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Best of September

Let's start with the positives! This month has been phenomenal.


Here's why

I did Folio Friday!

Every month or so, The Photographers Gallery in Soho hold a portfolio review and it's terrifying. The review itself isn't what scared me. I'm more than happy to have heavyweights in the industry critique my work and point me in the right direction. The terror came at 2pm when the gallery opened the room to the public.

The terror came at 2pm when the gallery opened the room to the public. That was the first time I've had to display my work to strangers while they looked me dead in the eye.

But Y'know what? it all went really well. It was a delight to meet the other photographers and I picked up some priceless advice from the pros Sid Motion and Kate O'Neill.


So here's a few of my favorite shots from this month.

I've been kept rather busy by training and editing but I did have a fair few shoots for NEO Model Management.


Here's a few of my favorites

Choukri

Prince

Choukri

Nasir

And now for the less fun stuff.

I'm not fighting on the 10th. I've torn my pec and it'll take 6 months max to heal. I won't lie to you, I'm pretty gutted BUT I'm the younger brother of the poster child for sporting injuries and I know full well that this could be so much worse. I also completely understand that this was a charity boxing match and really doesn't mean much in the grand scheme of things. But nonetheless it still really sucks and it's taken a few days to figure out why.


For those who know me well, I'm constantly injuring myself. If A&E had a rewards scheme I'd be swimming in free Jello. It used to be funny in a cathartic way but that's because whenever I'd injure myself it would be for something that I was doing just for fun. I could brush myself off and enjoy a couple months of free sympathy before getting back to it.


The difference here is that the boxing match was my way of proving that I had some toughness. Whether it's true or not, I felt like people were getting the impression that I was weak because I kept breaking so easily. I was constantly getting my ass kicked as a child and even on a couple of occasions as an adult. Never in my life have I felt more like I had something to prove.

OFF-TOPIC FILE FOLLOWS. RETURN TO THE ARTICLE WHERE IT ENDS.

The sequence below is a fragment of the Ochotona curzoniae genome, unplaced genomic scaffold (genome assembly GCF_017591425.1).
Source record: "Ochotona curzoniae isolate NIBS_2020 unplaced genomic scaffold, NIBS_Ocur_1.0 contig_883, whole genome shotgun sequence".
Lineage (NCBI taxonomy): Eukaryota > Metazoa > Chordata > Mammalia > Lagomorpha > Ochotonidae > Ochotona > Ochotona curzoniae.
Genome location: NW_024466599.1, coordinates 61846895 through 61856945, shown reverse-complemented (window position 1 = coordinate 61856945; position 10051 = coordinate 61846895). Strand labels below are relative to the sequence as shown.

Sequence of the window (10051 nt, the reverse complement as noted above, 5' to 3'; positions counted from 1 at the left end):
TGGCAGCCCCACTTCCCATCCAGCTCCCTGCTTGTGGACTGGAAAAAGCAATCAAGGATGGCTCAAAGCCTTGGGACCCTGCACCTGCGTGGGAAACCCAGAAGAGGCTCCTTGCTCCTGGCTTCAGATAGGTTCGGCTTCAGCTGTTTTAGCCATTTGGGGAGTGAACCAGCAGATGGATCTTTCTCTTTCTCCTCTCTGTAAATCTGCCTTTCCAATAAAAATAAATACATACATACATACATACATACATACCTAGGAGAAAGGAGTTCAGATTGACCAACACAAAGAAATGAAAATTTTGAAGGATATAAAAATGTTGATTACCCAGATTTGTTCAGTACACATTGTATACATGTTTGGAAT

It wasn't the thought of violence that made me want to do it, but the idea of going into a one on one scenario where I would actually be able to win. Every other sport I'd ever done had just been about taking part but this one had an actual winner. As training went on I started to care less and less about winning because the training was so grueling, I started to feel like I'd proven myself at the end of every session. The fight itself was just the cherry on top.


16 days before the fight I started to feel a sharp pain in my chest. I drowned it in painkillers and kept on training until, 9 days before the fight I couldn't feel parts my left arm and the pain in my chest was worse than ever. I had to go to A&E and from the waiting room, text the coaches and tell them that I was out. In school, I would relish the possibility of an excuse to get out of any physical activity but this time it just hurt because I felt like I was quitting.


I had completely buried any thought of backing out because of the pain. I'd watched clips of Robert Whittaker fighting with a broken hand and used that to motivate myself to push through and get to fight night. I'd started game-planning how I was going to go 3 rounds and effectively win with only one arm and a complete inability to take a body-shot. That is probably the dumbest thing I've done in a long time. Fighting on the 10th would've left me with permanent injuries that are not worth it for a charity event.


But I sold the tickets and I raised the money. Part of me forgot that I was doing this for such an important cause and not just to re-affirm my own fragile masculinity. Did I feel like I let my friends and family down by backing out? Yeah! But that's because I'm dramatic sometimes and I take thing a little too seriously.


It's taken a few days for me to be proud of myself again. The training was one of the most difficult things I've ever done but I was smashing it and in 6 months I'll be back at it again.


To those of you who supported, donated and bought tickets, Thank you! I mean every letter of that. The support leading up to the night was phenomenal and it's for such a good cause.


If you bought a ticket it will be valid at the event that I end up competing in when I'm well enough to fight.


Thanks for reading

Promise I'll be less whiny in the next post


Best

S


Huge thanks to my buddy Lex for driving me to the hospital!

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@2020 by Stefan Hanegraaf

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